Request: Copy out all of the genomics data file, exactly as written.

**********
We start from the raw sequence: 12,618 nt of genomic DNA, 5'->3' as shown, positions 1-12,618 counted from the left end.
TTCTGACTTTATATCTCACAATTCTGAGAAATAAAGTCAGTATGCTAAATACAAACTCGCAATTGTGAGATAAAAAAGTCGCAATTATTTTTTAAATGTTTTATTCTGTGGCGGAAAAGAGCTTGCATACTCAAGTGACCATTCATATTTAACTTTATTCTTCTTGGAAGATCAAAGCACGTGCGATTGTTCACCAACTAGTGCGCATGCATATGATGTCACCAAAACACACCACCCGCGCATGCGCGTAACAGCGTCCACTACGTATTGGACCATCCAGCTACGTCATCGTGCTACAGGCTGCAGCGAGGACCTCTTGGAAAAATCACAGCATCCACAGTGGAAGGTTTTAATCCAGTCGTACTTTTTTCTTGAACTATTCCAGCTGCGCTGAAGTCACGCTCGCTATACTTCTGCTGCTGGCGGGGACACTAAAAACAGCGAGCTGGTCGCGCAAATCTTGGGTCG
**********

We start from the raw sequence: 12,618 nt of genomic DNA, 5'->3' as shown, positions 1-12,618 counted from the left end.
TTCTGACTTTATATCTCACAATTCTGAGAAATAAAGTCAGTATGCTAAATACAAACTCGCAATTGTGAGATAAAAAAGTCGCAATTATTTTTTAAATGTTTTATTCTGTGGCGGAAAAGAGCTTGCATACTCAAGTGACCATTCATATTTAACTTTATTCTTCTTGGAAGATCAAAGCACGTGCGATTGTTCACCAACTAGTGCGCATGCATATGATGTCACCAAAACACACCACCCGCGCATGCGCGTAACAGCGTCCACTACGTATTGGACCATCCAGCTACGTCATCGTGCTACAGGCTGCAGCGAGGACCTCTTGGAAAAATCACAGCATCCACAGTGGAAGGTTTTAATCCAGTCGTACTTTTTTCTTGAACTATTCCAGCTGCGCTGAAGTCACGCTCGCTATACTTCTGCTGCTGGCGGGGACACTAAAAACAGCGAGCTGGTCGCGCAAATCTTGGGTCG